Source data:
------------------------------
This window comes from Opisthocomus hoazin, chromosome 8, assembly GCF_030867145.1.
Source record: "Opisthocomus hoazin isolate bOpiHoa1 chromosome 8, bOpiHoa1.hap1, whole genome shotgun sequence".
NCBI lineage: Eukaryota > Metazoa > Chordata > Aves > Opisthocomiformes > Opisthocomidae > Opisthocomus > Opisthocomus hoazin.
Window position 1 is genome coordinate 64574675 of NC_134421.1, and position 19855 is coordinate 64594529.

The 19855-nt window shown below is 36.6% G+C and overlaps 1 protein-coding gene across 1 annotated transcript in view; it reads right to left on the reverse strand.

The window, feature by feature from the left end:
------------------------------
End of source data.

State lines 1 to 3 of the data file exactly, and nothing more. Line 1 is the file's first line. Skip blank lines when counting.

This window comes from Opisthocomus hoazin, chromosome 8, assembly GCF_030867145.1.
Source record: "Opisthocomus hoazin isolate bOpiHoa1 chromosome 8, bOpiHoa1.hap1, whole genome shotgun sequence".
NCBI lineage: Eukaryota > Metazoa > Chordata > Aves > Opisthocomiformes > Opisthocomidae > Opisthocomus > Opisthocomus hoazin.